Arriving in India

Half a world away, across 13.5 time zones, enduring 18-20 hours of flight time and a layover, endured four straight airplane meals, I have arrived. Mumbai. Formerly Bombay. The airport was a good welcome to the country. Hot, sticky, dusty, loud, smelly, crowded, and chaotic.

As someone told me before I left, India is an assault to the 5 senses. That’s not always a bad thing – sometimes the combat does you well. For example, the smells of a very spicy curry wafting from a roadside stand. Or the overpowering taste of some new and unknown fruit. Or the shocking blast of air conditioning upon stepping out of the sweltering heat. Yes, India is a land where your senses will be overwhelmed. The whole country seems to live like that, going from one extreme to another.

India’s clash between its history and its future is also a contrast. In many ways it still operates in its historical pattern and in some ways it has left that behind. In India much moreso than in any other place I’ve been, people still wear the traditional dress. Sarees, Bindis, Kurtas, are everywhere. Traditional garments seem to outnumber western ones, even in the cities. And bureaucracy reigns supreme in most places. At the airport going through security I was stopped because my ticket wasn’t stamped. It was one guy’s job to simply stamp the ticket at the counter. Even though I’d used the automated kiosk a red mark needed to be put on it for it to be valid.

India has a large upwardly mobile population, as well as a large population stuck in poverty. Still somewhat stuck to its old ways, India’s caste system is still somewhat in place, though on shaky ground. This also means that the tradition of servility is in place. Many of the wealthier Indians and foreigners hire full-time servants for things like driving, cleaning and cooking. I’ve been told these salaries may range from $40 to $250 per month. But that is changing, too; as opportunity comes to India money and business success is becoming the new caste structure. Some formerly from the lowest caste have become multi-millionaires.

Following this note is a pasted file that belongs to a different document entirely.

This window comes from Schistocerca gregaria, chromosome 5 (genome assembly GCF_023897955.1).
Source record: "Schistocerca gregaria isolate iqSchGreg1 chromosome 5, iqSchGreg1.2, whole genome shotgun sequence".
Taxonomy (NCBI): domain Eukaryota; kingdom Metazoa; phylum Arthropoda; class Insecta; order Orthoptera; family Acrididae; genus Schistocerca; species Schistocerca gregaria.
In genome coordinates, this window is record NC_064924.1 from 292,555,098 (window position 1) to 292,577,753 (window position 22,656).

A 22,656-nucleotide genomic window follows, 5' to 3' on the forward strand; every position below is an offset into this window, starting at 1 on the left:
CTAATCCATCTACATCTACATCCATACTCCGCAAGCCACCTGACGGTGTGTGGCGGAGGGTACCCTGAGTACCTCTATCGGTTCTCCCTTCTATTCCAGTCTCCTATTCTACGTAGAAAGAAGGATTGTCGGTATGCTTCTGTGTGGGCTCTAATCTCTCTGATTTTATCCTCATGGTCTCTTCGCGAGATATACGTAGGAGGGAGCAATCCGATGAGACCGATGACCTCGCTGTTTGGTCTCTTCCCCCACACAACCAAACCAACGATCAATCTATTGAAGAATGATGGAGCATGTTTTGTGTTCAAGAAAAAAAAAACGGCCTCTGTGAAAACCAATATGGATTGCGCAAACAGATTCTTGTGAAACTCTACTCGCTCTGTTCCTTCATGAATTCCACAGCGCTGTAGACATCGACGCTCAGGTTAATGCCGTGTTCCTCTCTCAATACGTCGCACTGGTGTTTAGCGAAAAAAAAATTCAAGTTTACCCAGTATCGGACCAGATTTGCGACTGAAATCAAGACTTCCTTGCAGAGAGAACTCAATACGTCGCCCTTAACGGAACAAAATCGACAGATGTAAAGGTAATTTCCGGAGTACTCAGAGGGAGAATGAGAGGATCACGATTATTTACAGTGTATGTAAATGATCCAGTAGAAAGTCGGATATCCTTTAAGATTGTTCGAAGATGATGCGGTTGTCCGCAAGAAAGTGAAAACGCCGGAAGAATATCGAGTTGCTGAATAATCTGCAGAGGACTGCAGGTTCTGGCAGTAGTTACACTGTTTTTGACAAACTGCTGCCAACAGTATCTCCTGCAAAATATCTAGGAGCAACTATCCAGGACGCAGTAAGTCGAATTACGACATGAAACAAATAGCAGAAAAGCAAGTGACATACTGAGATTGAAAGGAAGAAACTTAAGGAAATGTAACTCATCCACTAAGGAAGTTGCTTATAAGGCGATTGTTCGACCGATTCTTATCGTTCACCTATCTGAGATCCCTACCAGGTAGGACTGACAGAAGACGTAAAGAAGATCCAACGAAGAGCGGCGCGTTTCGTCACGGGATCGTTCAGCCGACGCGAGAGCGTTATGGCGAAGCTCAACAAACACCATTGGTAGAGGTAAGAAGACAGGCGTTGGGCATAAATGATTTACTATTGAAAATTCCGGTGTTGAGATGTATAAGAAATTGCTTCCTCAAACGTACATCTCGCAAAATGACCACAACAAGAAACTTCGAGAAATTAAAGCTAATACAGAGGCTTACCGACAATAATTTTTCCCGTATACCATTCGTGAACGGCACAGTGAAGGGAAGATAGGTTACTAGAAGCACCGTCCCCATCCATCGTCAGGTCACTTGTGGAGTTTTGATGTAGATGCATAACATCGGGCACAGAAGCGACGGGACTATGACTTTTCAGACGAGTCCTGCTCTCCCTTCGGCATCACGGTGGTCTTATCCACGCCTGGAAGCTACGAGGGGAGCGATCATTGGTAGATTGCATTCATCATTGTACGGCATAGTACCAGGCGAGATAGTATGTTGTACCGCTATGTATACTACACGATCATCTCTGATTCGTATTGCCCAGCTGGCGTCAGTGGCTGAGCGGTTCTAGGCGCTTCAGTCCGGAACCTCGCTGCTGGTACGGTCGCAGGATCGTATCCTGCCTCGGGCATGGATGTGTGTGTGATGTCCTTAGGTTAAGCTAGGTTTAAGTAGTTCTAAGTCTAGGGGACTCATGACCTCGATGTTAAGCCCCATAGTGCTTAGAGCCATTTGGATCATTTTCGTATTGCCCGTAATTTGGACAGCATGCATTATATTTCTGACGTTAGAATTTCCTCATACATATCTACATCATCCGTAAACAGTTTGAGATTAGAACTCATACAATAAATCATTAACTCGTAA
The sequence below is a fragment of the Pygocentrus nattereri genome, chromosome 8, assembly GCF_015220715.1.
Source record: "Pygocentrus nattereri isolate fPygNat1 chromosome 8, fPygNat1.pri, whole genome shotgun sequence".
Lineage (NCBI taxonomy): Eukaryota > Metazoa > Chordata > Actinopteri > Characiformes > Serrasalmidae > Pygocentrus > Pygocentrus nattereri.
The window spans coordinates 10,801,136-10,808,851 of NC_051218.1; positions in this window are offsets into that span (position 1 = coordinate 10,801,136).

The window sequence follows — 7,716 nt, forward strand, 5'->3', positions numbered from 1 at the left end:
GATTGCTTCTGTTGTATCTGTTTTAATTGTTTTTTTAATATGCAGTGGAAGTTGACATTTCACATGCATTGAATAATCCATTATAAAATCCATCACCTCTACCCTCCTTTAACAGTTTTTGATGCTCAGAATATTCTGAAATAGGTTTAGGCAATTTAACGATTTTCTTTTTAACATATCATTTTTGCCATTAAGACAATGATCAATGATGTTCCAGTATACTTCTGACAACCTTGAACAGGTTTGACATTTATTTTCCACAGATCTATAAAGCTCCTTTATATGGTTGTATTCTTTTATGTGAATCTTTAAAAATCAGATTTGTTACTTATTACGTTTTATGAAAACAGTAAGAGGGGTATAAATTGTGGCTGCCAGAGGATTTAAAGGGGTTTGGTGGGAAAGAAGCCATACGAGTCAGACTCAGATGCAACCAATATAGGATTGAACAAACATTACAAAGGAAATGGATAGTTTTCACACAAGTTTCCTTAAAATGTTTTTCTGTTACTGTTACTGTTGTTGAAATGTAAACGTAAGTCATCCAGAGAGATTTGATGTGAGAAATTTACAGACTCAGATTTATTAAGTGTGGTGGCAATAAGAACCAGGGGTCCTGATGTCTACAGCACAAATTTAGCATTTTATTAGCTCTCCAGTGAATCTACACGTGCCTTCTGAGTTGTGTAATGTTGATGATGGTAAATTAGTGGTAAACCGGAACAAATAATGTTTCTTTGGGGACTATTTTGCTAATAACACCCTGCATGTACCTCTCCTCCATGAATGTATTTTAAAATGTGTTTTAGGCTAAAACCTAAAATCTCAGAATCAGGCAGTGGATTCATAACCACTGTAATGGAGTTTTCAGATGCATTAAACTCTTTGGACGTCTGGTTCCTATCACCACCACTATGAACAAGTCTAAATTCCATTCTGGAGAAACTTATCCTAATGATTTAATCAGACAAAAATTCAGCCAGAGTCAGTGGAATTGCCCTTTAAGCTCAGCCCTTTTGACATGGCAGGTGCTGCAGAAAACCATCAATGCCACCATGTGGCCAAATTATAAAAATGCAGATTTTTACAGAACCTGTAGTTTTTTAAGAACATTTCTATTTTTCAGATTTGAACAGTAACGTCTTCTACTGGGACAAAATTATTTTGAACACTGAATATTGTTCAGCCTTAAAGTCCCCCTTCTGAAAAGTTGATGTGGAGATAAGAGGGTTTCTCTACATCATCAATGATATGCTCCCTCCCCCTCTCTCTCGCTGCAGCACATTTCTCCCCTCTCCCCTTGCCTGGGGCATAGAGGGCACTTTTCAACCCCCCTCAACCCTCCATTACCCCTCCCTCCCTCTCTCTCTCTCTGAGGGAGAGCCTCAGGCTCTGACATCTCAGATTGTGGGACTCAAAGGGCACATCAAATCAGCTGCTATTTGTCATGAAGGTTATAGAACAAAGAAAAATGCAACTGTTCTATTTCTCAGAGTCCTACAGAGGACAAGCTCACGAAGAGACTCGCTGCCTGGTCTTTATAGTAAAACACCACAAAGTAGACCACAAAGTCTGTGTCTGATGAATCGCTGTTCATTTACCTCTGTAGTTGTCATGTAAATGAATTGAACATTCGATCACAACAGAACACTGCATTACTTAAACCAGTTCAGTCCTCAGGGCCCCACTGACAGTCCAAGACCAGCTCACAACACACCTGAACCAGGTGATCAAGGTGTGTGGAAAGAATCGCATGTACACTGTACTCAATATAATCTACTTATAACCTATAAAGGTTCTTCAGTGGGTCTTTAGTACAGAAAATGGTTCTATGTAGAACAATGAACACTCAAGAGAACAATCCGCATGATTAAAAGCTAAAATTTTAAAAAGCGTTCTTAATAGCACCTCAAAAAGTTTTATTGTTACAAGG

And India can be very confusing. For example, Mumbai has two airports separated by 7 km – both with the airport code BOM. So if you’re flying into the country there, then on to another area keep this in mind. Nothing like getting caught at the wrong airport and wondering where your flight is. By the way, the going rate for an autorickshaw (also known as a tuk-tuk) ride from one to the other is about 100 Rupees – $2.50. Learn how the Indian drivers haggle.

India reminds me somewhat of China. And that’s not surprising. Both countries are climbing their way from third-world to first-world status seemingly in a generation. The pace at which each country is modernizing is shocking. And with that modernization come the natural byproducts of construction, squalor beside luxury, cultures intermingling, over crowding, breakdowns in etiquette, etc. It’s very much the feeling of a runaway train going at full speed. You’re going somewhere really fast but staying on the tracks is problematic.

In India this is more of a problem than in China because India is a democracy. Whereas China can shut down production in one area and relocate it overnight, India must nudge the free market. And controlling the direction of the economy means that bribery and corruption are natural outgrowths. This is something both countries have been struggling with in recent years; trying to get it under control. China simply executes those it deems guilty, but India cannot take such a harsh stance. From the feel of things, India seems to be doing a better job of reigning in corruption. China seems to be paying lip service but only needs an occasional scapegoat.

But despite its current challenges, India is a great place. It’s a country moving upward in the world. Quickly modernizing and becoming connected to the rest of the world.

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Posted on April 23, 2011, in China, East Asia, India, Round the World and tagged , , , , , , , , , , . Bookmark the permalink. Leave a comment.

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